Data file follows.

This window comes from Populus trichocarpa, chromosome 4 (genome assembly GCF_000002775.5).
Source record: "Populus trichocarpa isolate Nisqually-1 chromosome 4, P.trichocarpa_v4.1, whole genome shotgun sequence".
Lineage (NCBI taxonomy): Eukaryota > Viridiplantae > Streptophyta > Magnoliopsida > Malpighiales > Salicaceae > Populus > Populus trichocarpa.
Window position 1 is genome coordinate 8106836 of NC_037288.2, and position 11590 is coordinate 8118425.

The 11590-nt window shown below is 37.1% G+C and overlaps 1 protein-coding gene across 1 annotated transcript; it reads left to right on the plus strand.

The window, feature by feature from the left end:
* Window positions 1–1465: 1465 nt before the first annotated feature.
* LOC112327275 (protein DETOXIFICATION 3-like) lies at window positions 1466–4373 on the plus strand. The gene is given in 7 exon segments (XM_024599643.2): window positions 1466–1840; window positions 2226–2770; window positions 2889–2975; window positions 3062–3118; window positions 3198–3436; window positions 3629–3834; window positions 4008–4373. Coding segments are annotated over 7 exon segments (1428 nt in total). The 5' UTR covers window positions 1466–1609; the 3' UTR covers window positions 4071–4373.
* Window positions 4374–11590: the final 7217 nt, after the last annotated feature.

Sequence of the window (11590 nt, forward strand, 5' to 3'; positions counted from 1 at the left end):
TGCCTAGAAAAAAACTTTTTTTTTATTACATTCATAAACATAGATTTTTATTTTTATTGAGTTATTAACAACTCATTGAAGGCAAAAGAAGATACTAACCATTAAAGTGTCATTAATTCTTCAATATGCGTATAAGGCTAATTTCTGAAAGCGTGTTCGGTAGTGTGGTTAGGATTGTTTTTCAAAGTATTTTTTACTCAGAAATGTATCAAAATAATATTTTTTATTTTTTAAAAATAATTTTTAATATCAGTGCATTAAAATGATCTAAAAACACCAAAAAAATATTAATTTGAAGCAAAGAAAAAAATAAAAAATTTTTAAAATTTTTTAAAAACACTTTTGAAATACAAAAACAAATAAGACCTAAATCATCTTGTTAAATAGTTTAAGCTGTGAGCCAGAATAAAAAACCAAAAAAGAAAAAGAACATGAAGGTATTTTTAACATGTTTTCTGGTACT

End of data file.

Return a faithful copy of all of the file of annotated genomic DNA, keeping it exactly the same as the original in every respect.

This window comes from Populus trichocarpa, chromosome 4 (genome assembly GCF_000002775.5).
Source record: "Populus trichocarpa isolate Nisqually-1 chromosome 4, P.trichocarpa_v4.1, whole genome shotgun sequence".
Lineage (NCBI taxonomy): Eukaryota > Viridiplantae > Streptophyta > Magnoliopsida > Malpighiales > Salicaceae > Populus > Populus trichocarpa.
Window position 1 is genome coordinate 8106836 of NC_037288.2, and position 11590 is coordinate 8118425.

The 11590-nt window shown below is 37.1% G+C and overlaps 1 protein-coding gene across 1 annotated transcript; it reads left to right on the plus strand.

The window, feature by feature from the left end:
* Window positions 1–1465: 1465 nt before the first annotated feature.
* LOC112327275 (protein DETOXIFICATION 3-like) lies at window positions 1466–4373 on the plus strand. The gene is given in 7 exon segments (XM_024599643.2): window positions 1466–1840; window positions 2226–2770; window positions 2889–2975; window positions 3062–3118; window positions 3198–3436; window positions 3629–3834; window positions 4008–4373. Coding segments are annotated over 7 exon segments (1428 nt in total). The 5' UTR covers window positions 1466–1609; the 3' UTR covers window positions 4071–4373.
* Window positions 4374–11590: the final 7217 nt, after the last annotated feature.

Sequence of the window (11590 nt, forward strand, 5' to 3'; positions counted from 1 at the left end):
TGCCTAGAAAAAAACTTTTTTTTTATTACATTCATAAACATAGATTTTTATTTTTATTGAGTTATTAACAACTCATTGAAGGCAAAAGAAGATACTAACCATTAAAGTGTCATTAATTCTTCAATATGCGTATAAGGCTAATTTCTGAAAGCGTGTTCGGTAGTGTGGTTAGGATTGTTTTTCAAAGTATTTTTTACTCAGAAATGTATCAAAATAATATTTTTTATTTTTTAAAAATAATTTTTAATATCAGTGCATTAAAATGATCTAAAAACACCAAAAAAATATTAATTTGAAGCAAAGAAAAAAATAAAAAATTTTTAAAATTTTTTAAAAACACTTTTGAAATACAAAAACAAATAAGACCTAAATCATCTTGTTAAATAGTTTAAGCTGTGAGCCAGAATAAAAAACCAAAAAAGAAAAAGAACATGAAGGTATTTTTAACATGTTTTCTGGTACT